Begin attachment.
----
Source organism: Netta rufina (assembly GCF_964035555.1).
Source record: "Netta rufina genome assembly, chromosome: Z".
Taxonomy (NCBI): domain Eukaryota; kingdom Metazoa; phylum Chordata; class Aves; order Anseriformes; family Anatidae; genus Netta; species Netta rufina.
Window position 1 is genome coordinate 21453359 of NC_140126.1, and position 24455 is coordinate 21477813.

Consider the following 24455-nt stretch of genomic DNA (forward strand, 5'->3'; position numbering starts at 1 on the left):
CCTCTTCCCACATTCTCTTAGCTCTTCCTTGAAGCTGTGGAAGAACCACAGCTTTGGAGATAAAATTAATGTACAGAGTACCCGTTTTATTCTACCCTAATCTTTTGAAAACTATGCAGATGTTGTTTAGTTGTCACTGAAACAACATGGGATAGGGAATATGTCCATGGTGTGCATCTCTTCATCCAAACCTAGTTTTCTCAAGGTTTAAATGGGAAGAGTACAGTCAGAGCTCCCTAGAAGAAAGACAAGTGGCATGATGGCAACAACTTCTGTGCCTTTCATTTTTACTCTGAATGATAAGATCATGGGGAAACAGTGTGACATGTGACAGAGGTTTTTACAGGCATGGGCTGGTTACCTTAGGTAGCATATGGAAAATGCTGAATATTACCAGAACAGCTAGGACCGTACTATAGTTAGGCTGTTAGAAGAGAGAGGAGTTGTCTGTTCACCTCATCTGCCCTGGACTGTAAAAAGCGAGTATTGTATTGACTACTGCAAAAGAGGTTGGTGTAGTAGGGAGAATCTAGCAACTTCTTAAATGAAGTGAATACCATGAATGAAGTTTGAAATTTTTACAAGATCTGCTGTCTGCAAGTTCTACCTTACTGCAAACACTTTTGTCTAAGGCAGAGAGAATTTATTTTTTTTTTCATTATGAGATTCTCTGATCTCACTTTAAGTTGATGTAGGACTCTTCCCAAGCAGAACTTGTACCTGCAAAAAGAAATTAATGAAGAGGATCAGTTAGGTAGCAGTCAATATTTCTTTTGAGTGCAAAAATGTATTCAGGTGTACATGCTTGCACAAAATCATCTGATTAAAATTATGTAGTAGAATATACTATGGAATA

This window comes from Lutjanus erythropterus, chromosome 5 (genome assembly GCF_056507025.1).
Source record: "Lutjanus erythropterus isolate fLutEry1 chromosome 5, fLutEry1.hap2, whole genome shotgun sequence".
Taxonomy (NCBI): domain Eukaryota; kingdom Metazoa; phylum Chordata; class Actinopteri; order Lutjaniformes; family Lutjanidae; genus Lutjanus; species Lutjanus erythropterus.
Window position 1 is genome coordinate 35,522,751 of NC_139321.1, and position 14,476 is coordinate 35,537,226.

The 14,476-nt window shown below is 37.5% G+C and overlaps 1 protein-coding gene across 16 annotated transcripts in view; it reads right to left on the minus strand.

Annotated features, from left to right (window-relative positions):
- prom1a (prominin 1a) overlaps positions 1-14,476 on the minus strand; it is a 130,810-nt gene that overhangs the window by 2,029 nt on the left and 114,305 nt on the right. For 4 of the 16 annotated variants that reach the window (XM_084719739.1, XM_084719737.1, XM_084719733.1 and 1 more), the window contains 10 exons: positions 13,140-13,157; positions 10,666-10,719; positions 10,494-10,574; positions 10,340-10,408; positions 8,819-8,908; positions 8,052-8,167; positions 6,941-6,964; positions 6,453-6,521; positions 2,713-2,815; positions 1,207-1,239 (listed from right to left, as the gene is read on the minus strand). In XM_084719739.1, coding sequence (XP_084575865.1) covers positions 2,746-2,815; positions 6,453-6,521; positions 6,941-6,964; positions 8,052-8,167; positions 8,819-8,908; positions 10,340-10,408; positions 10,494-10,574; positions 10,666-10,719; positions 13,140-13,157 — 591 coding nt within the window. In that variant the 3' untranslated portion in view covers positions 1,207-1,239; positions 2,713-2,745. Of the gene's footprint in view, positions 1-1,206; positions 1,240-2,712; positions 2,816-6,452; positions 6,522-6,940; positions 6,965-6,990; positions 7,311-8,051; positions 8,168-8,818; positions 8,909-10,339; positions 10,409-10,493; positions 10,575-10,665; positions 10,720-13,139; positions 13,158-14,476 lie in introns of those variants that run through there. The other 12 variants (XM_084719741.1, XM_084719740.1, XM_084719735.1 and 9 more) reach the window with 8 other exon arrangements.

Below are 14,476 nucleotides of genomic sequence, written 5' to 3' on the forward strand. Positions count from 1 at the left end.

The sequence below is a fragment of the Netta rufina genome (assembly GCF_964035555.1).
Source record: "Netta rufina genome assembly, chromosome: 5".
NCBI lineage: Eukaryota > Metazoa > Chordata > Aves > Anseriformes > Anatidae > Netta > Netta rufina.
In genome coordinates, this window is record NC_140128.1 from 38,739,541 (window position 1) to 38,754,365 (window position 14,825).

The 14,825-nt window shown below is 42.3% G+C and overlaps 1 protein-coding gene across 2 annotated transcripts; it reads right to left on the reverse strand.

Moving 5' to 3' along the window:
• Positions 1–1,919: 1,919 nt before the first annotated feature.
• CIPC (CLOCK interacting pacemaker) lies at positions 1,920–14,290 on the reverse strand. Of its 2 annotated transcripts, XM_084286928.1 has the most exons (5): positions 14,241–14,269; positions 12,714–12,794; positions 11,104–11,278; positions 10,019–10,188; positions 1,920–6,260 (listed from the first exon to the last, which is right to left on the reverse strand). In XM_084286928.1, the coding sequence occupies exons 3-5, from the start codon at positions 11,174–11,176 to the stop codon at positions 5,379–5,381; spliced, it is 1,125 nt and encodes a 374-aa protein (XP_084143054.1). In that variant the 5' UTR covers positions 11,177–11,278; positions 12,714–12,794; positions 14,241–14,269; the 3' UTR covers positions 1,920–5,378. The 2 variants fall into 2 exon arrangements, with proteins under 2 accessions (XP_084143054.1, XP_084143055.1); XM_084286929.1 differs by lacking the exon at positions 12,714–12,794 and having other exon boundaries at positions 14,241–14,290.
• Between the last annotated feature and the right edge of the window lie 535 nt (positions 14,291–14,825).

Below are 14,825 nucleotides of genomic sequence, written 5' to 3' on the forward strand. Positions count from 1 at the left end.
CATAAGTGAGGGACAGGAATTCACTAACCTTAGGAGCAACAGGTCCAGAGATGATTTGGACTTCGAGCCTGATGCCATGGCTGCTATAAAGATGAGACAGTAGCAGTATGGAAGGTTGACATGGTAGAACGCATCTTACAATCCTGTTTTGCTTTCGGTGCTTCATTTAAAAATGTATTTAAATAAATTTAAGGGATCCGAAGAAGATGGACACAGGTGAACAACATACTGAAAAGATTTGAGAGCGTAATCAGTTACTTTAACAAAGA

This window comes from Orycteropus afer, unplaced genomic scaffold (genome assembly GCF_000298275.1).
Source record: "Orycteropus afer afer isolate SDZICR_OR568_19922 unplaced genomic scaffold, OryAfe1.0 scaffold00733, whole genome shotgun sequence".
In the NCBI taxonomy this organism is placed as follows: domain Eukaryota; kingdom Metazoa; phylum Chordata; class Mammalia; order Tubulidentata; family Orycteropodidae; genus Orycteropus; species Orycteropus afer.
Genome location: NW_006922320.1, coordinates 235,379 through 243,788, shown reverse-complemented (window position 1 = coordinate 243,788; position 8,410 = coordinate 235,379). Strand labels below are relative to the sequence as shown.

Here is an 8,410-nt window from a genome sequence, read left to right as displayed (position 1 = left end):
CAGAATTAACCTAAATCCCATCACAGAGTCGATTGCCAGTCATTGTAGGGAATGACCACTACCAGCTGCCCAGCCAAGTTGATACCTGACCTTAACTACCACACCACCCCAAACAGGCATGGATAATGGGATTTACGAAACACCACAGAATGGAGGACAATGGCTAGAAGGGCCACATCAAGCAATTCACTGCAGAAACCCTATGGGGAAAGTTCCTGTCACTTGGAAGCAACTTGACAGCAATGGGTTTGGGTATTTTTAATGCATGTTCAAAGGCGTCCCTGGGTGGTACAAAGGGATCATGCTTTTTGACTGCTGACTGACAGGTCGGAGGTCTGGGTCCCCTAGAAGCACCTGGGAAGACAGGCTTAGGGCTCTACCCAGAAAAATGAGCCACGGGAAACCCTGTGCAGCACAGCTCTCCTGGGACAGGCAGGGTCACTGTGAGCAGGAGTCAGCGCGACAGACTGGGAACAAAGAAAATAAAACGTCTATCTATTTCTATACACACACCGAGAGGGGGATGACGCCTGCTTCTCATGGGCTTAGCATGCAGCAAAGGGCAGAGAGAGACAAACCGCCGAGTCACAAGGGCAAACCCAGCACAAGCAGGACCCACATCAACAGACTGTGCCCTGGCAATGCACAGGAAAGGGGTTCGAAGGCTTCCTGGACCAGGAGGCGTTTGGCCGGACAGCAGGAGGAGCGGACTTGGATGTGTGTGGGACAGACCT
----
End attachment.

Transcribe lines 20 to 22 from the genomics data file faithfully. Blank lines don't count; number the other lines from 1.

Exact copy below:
Moving 5' to 3' along the window:
• Positions 1–1,919: 1,919 nt before the first annotated feature.
• CIPC (CLOCK interacting pacemaker) lies at positions 1,920–14,290 on the reverse strand. Of its 2 annotated transcripts, XM_084286928.1 has the most exons (5): positions 14,241–14,269; positions 12,714–12,794; positions 11,104–11,278; positions 10,019–10,188; positions 1,920–6,260 (listed from the first exon to the last, which is right to left on the reverse strand). In XM_084286928.1, the coding sequence occupies exons 3-5, from the start codon at positions 11,174–11,176 to the stop codon at positions 5,379–5,381; spliced, it is 1,125 nt and encodes a 374-aa protein (XP_084143054.1). In that variant the 5' UTR covers positions 11,177–11,278; positions 12,714–12,794; positions 14,241–14,269; the 3' UTR covers positions 1,920–5,378. The 2 variants fall into 2 exon arrangements, with proteins under 2 accessions (XP_084143054.1, XP_084143055.1); XM_084286929.1 differs by lacking the exon at positions 12,714–12,794 and having other exon boundaries at positions 14,241–14,290.